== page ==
The community of East Preston is a tight-knit Black Nova Scotian community in HRM. While more rural than other parts of the municipality, the community is not far from Cole Harbour and has its own school, community centre, daycare and other services. These places are all within walking distance of each other – except, the number 7 highway runs through the centre of East Preston. With a 70 km/hr speed limit, no crosswalks, narrow shoulders and limited bus service, the community has been fighting for safe active transportation options for decades.
A new partnership
In the spring of 2017, we partnered with the East Preston Daycare Centre/Family Resource Centre, the Ecology Action Centre, HRM Rec and Nova Scotia Health Authority to form a group to address this issue. The group is called RAPA (Rural Access to Physical Activity) and together we gathered the necessary facts and data and engaged Upland Design and Planning to create an active transportation plan. When it became clear that more community input was needed, an advisory committee of community members and local organizations was established to help ensure community needs came first. That committee eventually became the East Preston Community Active Transportation Committee.
Armed with a detailed plan, RAPA members began meeting with elected officials and government departments to have their voices heard. The cost of the first phase of a multi-use pathway was an estimated $1.5 million, so they hoped for support at the municipal, provincial and federal levels.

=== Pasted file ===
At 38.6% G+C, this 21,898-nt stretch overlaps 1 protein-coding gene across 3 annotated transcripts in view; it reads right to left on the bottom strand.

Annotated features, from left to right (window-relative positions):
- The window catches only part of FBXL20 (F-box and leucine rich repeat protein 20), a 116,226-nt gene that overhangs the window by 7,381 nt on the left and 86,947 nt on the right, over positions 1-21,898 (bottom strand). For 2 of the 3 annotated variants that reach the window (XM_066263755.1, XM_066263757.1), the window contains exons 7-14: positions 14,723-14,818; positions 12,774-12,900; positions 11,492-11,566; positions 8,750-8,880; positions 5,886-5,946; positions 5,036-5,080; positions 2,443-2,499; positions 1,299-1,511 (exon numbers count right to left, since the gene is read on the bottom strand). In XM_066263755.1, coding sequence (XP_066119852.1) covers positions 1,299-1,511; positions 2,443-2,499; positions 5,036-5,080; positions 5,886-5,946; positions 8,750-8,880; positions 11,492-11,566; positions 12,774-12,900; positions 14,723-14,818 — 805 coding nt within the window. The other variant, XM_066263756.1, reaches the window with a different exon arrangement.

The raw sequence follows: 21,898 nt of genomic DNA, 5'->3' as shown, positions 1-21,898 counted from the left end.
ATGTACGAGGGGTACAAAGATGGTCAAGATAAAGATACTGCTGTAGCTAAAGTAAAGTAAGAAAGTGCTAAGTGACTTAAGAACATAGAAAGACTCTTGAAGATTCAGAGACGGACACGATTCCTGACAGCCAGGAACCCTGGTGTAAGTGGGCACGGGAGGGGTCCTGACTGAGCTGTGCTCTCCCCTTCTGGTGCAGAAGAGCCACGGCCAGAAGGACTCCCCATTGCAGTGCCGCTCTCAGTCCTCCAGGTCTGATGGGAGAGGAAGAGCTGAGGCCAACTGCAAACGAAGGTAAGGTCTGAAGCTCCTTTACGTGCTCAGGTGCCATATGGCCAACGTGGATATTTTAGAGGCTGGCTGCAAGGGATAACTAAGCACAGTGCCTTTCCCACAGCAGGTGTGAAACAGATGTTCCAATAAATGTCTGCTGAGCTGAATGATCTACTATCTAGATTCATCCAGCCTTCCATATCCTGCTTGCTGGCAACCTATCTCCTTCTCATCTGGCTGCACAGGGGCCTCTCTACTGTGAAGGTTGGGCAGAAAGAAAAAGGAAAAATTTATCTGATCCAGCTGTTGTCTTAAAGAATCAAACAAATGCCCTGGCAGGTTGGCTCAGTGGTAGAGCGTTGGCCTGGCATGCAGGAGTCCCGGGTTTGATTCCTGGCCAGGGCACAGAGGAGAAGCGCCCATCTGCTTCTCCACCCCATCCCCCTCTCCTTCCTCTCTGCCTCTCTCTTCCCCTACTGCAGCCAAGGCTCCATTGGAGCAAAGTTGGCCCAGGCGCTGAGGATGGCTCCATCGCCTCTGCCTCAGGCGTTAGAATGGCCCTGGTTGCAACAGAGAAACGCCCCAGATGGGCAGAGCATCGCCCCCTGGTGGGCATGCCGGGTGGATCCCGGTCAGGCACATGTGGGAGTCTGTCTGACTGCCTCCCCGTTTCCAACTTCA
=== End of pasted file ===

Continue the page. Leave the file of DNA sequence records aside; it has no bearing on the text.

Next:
RAPA member Tammy Ewing is from East Preston, and spoke to Halifax Regional Council.
“We have been historically overlooked. This community has been waiting decades to overcome these challenges.”
Despite their best efforts, it wasn’t until the group received a grant and hired local filmmaker Tyler Naldony to make a short video that people outside the community really started paying attention.
“The 7” highlights the inequities of East Preston, as both a Black and rural community in HRM. The visual of cars speeding by, children from the daycare trying to cross the street, and heartfelt stories of the barriers to physical activity, is moving to many. It also included a message from Dr. Gaynor Watson-Creed, Deputy Chief Medical Officer of Health: “We know all the things we should tell people to do for their health. We say things like you should eat better or exercise more. But what worries me is when people can’t do that because it hasn’t been built. It doesn’t exist.”
The video created momentum for the group, who began presenting it regularly. It helped to demonstrate that it wasn’t just that East Preston is a small, rural community. Other rural communities have managed to lower their speed limits or have a sidewalk or trail created. The primarily Black voices raising this need have gone unnoticed for years.
Collaboration leads to success
First RAPA secured support from HRM council, who agreed to cost-share the project with the federal and provincial governments. At that time, Tammy Ewing spoke about the experience with Portia Clark on Information Morning. She was emotional.
“To see this a major step forward getting that approval, it’s just amazing. I’m feeling so excited.”
This spring, the federal and provincial governments agreed to contribute their share of the funding. A multi-use pathway will become a reality for the community by 2023.
But that’s not all. After years of outcry a petition was circulated, and the province finally agreed to lower the speed limit to 50 km/hr, from 70 km/hr in April 2021.
As momentum on the initiative continued to grow, leadership was passed on to the East Preston Community Active Transportation Committee. RAPA is still available to support them when needed, and we’re proud to continue to be a part of this collaborative work. We look forward to seeing East Preston flourish with these critical changes to their built environment. And we hope we can continue to help elevate voices advocating for equity.